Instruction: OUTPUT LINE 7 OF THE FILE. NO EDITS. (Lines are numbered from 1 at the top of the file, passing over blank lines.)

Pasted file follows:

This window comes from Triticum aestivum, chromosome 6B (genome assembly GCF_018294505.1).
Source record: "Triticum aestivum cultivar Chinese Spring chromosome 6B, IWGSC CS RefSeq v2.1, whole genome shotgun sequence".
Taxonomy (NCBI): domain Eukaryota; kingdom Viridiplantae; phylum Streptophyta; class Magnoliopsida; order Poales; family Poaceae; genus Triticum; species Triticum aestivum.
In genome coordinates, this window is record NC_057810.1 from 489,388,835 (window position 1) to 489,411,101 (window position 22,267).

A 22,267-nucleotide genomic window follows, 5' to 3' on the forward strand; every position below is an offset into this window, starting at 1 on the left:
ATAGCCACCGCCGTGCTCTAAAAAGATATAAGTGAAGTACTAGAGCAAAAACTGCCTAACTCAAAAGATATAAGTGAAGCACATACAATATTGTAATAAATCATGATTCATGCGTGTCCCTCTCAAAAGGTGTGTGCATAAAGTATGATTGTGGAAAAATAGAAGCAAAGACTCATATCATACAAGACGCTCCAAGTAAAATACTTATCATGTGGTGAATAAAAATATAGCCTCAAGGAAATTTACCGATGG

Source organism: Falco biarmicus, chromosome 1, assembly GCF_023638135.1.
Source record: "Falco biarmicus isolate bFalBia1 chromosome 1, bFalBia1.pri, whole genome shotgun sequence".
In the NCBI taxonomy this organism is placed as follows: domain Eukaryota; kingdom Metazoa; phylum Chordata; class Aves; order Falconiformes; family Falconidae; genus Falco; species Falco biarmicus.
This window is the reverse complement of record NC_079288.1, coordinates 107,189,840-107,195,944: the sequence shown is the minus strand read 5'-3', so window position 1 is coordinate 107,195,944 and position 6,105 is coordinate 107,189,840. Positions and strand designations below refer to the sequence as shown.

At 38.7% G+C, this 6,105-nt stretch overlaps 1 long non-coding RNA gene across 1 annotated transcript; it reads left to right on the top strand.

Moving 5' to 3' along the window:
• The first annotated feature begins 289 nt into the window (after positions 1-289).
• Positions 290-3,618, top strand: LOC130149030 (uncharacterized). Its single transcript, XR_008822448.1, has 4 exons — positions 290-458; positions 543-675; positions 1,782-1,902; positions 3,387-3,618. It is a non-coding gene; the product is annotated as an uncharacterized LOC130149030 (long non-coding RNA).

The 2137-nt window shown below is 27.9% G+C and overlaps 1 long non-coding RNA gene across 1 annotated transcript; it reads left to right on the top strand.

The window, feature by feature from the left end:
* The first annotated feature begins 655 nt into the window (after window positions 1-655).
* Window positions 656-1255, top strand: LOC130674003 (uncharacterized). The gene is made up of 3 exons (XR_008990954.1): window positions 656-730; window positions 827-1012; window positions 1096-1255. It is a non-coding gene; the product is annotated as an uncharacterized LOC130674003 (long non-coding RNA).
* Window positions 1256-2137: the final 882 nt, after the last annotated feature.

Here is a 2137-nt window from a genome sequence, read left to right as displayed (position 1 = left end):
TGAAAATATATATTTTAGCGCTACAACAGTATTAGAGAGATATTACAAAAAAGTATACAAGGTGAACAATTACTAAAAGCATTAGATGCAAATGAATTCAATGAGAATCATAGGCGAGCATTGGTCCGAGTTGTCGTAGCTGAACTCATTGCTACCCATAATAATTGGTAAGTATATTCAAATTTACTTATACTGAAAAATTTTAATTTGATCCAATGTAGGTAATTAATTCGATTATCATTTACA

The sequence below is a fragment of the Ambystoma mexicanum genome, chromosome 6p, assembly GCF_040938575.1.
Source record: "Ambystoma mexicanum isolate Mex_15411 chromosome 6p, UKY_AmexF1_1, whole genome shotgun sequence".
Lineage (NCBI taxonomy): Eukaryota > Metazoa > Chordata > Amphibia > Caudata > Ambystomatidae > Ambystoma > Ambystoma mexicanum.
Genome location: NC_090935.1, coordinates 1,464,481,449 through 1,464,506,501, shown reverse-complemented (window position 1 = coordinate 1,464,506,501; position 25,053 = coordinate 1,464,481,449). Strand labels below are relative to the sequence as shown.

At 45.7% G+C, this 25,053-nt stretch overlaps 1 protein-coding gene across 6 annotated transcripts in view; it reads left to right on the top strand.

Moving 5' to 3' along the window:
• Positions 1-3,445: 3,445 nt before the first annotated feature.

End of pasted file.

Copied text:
Source organism: Falco biarmicus, chromosome 1, assembly GCF_023638135.1.